“American Fiction” represents a turning point in Wright’s career. As we drive from his Backstage photo shoot to his neighborhood, we pass a billboard with his face on it. When I point it out, he responds with an almost resigned, “Yeah.”

Jeffrey Wright coverBut for the actor, the significance of the project goes beyond media attention. “The making of this film, and now the release of it, has provided a pretty deep period of self-reflection for me,” he says. “It’s been kind of unique that way—just the depth of my gazing into the figurative mirror with this.”

I caught up with Wright over the phone a week after the Oscar nominations announcement. He was sitting by the ocean (he loves to surf), and the call cut out at one point when he saw a whale. He’s happy to have received a best actor nod, and that the Academy recognized the film; it earned five nominations, including for best picture. 

Wright is taking it all in stride. “I don’t think that it’s healthy or smart for an artist to judge themselves or judge their work by awards recognition,” he says, speaking slowly and deliberately.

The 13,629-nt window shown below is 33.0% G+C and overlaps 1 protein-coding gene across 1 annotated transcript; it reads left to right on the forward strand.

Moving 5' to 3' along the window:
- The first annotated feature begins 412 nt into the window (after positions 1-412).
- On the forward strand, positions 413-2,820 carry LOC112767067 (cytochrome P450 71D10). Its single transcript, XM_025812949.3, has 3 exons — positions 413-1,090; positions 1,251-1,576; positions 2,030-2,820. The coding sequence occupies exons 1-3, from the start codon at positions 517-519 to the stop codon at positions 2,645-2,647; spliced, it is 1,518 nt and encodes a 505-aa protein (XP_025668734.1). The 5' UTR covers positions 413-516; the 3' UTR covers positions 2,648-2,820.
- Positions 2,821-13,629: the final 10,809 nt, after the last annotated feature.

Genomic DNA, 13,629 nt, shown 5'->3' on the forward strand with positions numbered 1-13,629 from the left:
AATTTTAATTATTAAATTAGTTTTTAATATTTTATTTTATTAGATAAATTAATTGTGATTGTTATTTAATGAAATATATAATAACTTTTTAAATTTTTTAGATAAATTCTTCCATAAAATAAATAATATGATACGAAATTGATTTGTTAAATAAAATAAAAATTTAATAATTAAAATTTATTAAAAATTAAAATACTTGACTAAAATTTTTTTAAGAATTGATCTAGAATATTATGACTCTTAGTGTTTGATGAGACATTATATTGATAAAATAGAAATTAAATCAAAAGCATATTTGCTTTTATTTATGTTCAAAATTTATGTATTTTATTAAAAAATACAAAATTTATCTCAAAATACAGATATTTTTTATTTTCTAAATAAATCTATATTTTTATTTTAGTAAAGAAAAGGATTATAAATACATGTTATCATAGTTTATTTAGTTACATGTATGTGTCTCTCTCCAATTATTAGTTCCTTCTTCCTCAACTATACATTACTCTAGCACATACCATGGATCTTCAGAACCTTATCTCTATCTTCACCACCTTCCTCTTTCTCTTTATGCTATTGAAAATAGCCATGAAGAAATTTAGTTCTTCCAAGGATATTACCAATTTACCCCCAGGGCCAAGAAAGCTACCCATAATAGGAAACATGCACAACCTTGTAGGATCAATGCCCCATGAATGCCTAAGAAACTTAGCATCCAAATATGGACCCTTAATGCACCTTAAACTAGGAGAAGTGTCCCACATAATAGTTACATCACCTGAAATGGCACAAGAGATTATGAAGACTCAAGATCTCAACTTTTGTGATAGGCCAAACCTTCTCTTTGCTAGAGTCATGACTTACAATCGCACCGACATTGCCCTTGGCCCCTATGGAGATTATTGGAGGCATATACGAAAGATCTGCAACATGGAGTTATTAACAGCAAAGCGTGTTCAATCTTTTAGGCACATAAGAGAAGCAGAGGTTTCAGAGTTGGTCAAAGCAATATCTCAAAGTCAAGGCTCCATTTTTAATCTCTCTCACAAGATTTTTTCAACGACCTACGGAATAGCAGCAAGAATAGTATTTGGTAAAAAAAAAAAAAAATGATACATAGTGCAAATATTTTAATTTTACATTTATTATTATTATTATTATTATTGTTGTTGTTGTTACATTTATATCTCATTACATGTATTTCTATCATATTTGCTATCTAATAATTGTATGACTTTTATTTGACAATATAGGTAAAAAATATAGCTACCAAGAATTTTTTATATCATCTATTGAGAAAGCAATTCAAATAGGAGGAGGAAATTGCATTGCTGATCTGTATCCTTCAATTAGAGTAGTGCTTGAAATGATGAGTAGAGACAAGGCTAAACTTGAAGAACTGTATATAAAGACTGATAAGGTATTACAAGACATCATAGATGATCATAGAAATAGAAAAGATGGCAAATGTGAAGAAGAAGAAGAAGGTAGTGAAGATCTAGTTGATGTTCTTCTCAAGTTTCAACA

But Jefferson believes the time is ripe for Wright’s moment of glory. “I think it’s sort of way past due. I’ve had people say to me, ‘Is this the first time he’s [been] nominated for an Oscar?’ And I’m like, ‘Yeah. I know. That’s crazy, right?’ Because every time he’s onscreen, you can’t take your eyes off of him.”

This story originally appeared in the Feb. 22 issue of Backstage Magazine.

Photographed by Mark Mann on 1/19 in NYC. Styled by Monty Jackson. Groomed by Jenny Sauce. Cover designed by Ian Robinson.